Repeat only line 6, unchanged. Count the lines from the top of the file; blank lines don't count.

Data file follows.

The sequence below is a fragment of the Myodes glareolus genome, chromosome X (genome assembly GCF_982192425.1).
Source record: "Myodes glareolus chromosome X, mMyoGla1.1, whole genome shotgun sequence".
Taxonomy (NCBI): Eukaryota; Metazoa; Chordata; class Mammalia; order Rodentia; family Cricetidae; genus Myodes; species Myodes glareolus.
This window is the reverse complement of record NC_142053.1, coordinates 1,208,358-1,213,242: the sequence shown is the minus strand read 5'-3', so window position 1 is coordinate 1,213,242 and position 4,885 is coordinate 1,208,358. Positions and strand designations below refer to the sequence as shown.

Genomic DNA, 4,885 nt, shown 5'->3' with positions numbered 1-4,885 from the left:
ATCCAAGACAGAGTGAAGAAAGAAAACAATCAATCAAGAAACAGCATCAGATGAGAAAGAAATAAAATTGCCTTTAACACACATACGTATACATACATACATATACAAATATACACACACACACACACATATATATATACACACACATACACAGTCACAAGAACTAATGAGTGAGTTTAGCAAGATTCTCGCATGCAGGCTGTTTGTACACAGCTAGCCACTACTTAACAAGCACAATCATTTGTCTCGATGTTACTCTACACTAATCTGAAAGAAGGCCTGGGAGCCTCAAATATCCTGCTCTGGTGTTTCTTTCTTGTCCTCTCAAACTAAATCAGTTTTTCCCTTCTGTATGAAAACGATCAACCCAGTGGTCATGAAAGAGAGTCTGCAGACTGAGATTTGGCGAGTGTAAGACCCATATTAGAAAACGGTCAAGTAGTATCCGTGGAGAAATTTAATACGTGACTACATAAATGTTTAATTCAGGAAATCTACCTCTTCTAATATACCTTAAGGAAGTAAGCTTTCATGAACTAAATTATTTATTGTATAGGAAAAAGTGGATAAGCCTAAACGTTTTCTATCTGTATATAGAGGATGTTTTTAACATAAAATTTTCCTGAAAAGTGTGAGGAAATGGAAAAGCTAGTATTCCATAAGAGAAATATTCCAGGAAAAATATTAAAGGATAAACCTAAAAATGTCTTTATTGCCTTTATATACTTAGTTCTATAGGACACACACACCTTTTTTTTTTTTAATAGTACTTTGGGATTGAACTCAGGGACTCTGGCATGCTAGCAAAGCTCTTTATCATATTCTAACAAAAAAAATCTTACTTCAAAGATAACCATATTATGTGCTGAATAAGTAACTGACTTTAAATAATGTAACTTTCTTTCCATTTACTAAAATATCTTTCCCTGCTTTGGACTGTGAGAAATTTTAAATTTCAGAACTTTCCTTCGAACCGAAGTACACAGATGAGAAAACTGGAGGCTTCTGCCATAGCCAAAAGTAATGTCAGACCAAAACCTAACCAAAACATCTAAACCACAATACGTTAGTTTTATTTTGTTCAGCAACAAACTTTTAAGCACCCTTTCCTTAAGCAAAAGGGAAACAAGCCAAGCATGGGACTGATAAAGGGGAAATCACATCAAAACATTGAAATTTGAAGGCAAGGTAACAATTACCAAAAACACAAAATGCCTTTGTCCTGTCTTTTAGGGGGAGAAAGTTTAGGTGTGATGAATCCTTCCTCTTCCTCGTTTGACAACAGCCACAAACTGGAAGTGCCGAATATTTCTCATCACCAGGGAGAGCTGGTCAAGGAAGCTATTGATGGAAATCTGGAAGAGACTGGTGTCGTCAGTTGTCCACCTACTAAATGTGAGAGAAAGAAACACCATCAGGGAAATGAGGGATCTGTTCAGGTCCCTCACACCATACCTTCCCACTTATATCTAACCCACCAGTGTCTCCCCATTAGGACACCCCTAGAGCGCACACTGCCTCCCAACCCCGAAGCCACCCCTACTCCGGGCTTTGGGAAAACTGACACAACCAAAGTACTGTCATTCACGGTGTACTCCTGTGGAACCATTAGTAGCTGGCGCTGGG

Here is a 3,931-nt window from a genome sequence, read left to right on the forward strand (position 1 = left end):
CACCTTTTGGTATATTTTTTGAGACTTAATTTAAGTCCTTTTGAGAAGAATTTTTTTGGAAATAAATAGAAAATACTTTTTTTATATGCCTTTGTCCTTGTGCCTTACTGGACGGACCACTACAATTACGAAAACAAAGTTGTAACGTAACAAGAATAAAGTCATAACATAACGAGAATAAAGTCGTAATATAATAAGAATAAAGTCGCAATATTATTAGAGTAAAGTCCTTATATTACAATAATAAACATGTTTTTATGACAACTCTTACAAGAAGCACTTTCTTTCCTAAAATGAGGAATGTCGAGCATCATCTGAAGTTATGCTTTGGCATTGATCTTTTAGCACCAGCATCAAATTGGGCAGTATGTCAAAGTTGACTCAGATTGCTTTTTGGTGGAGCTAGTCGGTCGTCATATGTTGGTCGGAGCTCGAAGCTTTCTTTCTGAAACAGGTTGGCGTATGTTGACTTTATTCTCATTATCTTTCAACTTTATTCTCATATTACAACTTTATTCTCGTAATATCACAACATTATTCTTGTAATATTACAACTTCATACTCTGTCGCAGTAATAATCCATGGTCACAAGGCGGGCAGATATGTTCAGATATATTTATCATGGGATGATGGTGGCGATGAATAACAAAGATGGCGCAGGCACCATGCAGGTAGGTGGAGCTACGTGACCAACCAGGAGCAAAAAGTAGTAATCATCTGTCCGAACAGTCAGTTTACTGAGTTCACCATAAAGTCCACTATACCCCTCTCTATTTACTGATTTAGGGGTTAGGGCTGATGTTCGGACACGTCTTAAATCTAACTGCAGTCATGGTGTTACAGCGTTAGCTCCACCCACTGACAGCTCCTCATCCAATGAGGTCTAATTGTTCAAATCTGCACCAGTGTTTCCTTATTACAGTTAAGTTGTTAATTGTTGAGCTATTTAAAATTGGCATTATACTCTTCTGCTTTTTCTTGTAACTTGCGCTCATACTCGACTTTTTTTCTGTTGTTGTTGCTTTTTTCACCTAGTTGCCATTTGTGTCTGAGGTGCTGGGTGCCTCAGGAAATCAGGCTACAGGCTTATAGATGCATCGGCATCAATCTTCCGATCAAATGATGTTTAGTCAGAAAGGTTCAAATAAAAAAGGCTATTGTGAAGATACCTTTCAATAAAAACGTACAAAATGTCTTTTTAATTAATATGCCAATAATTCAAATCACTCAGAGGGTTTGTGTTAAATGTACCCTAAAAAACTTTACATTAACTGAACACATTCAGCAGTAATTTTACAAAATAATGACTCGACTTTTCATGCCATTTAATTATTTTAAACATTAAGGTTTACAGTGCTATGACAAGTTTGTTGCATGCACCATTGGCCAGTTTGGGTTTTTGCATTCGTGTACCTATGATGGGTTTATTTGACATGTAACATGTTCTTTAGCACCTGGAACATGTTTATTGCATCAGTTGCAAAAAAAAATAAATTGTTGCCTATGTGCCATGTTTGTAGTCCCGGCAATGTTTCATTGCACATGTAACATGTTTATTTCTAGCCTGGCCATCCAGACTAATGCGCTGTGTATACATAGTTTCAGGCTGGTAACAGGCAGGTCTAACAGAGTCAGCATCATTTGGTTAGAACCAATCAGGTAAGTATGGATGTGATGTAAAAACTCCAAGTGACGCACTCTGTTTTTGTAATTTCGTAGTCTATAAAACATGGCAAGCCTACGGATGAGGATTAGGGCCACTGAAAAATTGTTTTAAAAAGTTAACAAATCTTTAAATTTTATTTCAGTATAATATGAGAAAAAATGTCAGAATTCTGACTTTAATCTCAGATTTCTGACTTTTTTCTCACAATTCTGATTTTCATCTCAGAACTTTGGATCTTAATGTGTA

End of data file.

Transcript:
ATCCAAGACAGAGTGAAGAAAGAAAACAATCAATCAAGAAACAGCATCAGATGAGAAAGAAATAAAATTGCCTTTAACACACATACGTATACATACATACATATACAAATATACACACACACACACACATATATATATACACACACATACACAGTCACAAGAACTAATGAGTGAGTTTAGCAAGATTCTCGCATGCAGGCTGTTTGTACACAGCTAGCCACTACTTAACAAGCACAATCATTTGTCTCGATGTTACTCTACACTAATCTGAAAGAAGGCCTGGGAGCCTCAAATATCCTGCTCTGGTGTTTCTTTCTTGTCCTCTCAAACTAAATCAGTTTTTCCCTTCTGTATGAAAACGATCAACCCAGTGGTCATGAAAGAGAGTCTGCAGACTGAGATTTGGCGAGTGTAAGACCCATATTAGAAAACGGTCAAGTAGTATCCGTGGAGAAATTTAATACGTGACTACATAAATGTTTAATTCAGGAAATCTACCTCTTCTAATATACCTTAAGGAAGTAAGCTTTCATGAACTAAATTATTTATTGTATAGGAAAAAGTGGATAAGCCTAAACGTTTTCTATCTGTATATAGAGGATGTTTTTAACATAAAATTTTCCTGAAAAGTGTGAGGAAATGGAAAAGCTAGTATTCCATAAGAGAAATATTCCAGGAAAAATATTAAAGGATAAACCTAAAAATGTCTTTATTGCCTTTATATACTTAGTTCTATAGGACACACACACCTTTTTTTTTTTTAATAGTACTTTGGGATTGAACTCAGGGACTCTGGCATGCTAGCAAAGCTCTTTATCATATTCTAACAAAAAAAATCTTACTTCAAAGATAACCATATTATGTGCTGAATAAGTAACTGACTTTAAATAATGTAACTTTCTTTCCATTTACTAAAATATCTTTCCCTGCTTTGGACTGTGAGAAATTTTAAATTTCAGAACTTTCCTTCGAACCGAAGTACACAGATGAGAAAACTGGAGGCTTCTGCCATAGCCAAAAGTAATGTCAGACCAAAACCTAACCAAAACATCTAAACCACAATACGTTAGTTTTATTTTGTTCAGCAACAAACTTTTAAGCACCCTTTCCTTAAGCAAAAGGGAAACAAGCCAAGCATGGGACTGATAAAGGGGAAATCACATCAAAACATTGAAATTTGAAGGCAAGGTAACAATTACCAAAAACACAAAATGCCTTTGTCCTGTCTTTTAGGGGGAGAAAGTTTAGGTGTGATGAATCCTTCCTCTTCCTCGTTTGACAACAGCCACAAACTGGAAGTGCCGAATATTTCTCATCACCAGGGAGAGCTGGTCAAGGAAGCTATTGATGGAAATCTGGAAGAGACTGGTGTCGTCAGTTGTCCACCTACTAAATGTGAGAGAAAGAAACACCATCAGGGAAATGAGGGATCTGTTCAGGTCCCTCACACCATACCTTCCCACTTATATCTAACCCACCAGTGTCTCCCCATTAGGACACCCCTAGAGCGCACACTGCCTCCCAACCCCGAAGCCACCCCTACTCCGGGCTTTGGGAAAACTGACACAACCAAAGTACTGTCATTCACGGTGTACTCCTGTGGAACCATTAGTAGCTGGCGCTGGG